Abstract

Healthy Behaviours and Depression among Overweight and Obese: A Social Taboo in Pakistan

Author(s): Azhar Hussain, Madeeha Malik, Sadia Shabnum, Ayisha Hashmi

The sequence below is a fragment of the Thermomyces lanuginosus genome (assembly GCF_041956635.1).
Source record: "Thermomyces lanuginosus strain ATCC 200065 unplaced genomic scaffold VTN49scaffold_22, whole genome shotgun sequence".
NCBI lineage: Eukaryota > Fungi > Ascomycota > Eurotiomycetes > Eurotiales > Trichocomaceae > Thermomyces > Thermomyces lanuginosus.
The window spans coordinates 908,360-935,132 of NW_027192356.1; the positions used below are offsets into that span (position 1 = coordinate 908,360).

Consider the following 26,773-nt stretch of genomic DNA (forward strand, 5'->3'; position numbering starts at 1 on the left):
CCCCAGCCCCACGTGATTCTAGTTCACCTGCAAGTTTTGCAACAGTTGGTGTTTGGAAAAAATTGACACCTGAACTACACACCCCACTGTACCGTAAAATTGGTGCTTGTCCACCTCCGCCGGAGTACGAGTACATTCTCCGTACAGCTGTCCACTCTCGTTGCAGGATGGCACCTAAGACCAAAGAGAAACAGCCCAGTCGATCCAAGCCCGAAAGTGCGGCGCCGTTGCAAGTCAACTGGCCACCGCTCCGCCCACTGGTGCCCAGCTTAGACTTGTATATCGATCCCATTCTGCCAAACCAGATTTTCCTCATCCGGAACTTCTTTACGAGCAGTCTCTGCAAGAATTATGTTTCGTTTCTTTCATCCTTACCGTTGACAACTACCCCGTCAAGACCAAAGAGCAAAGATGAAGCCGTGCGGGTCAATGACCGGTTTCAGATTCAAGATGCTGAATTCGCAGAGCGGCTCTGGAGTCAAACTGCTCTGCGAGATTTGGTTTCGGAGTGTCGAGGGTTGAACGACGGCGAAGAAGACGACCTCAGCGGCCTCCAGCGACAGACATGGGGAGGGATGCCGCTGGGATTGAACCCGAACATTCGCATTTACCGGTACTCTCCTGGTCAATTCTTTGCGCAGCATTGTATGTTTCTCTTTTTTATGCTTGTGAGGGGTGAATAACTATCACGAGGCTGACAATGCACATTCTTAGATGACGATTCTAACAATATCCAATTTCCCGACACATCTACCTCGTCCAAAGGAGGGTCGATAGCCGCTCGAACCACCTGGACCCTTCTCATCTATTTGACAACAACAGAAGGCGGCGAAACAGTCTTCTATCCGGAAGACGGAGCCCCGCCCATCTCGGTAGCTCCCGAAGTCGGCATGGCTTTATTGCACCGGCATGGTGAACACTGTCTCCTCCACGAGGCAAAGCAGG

Introduction: Obesity has become a serious global epidemic which poses a major health hazard to the human being. Globally, changing trends such as high intake of fast food, sedentary lifestyle, industrialization, and urbanization are significant key factors that are leading to an increase in the burden of overweight and obesity. The rise in obesity has also been linked been with depression and an increase in stigma and discrimination towards such obese individuals. Objectives: The aim of the present study is to assess health behavior and depression among overweight/obese adults in Pakistan. Methodology: A descriptive cross-sectional study design was used. Two different data collection tools i.e. Health Behavior Questionnaire (HBQ) and Hospital Anxiety and Depression Score (HADS) were used. The questionnaire was self-administered to a sample of 382 overweight/obese adults residing in Islamabad and Rawalpindi Pakistan calculated by using Raosoft and selected by convenience sampling technique. After data collection, data were coded and analyzed statistically by using Mann-Whitney and Kruskal Wallis Test. Results: The results of the study highlighted that the healthy eating factor score and amount ate factor score was significantly high among females with a p-value of 0.029 and 0.008 respectively where the amount of sleep factor score with (p=0.000) was significantly high among males with a p-value of 0.001. The study results showed that emotional eating factor score, amount eaten factor score, convenience food factor score, TV watching factor score, travel to work factor score, and early maturation factor score was significantly high among adults with an age group of 48-57 years. Conclusion: This study concluded that health behavior is linked with gender, marital status, age, physical activity, and educational qualification of adults whereas stress was associated with physical activity and qualification of adults. Females had unhealthy eating habits where males have bad sleep patterns. The stress factor has an inverse relationship with qualification and physical activity. Healthcare professionals should design innovative interventions to improve healthy eating behavior and reduce depression and stigma associated with obesity.
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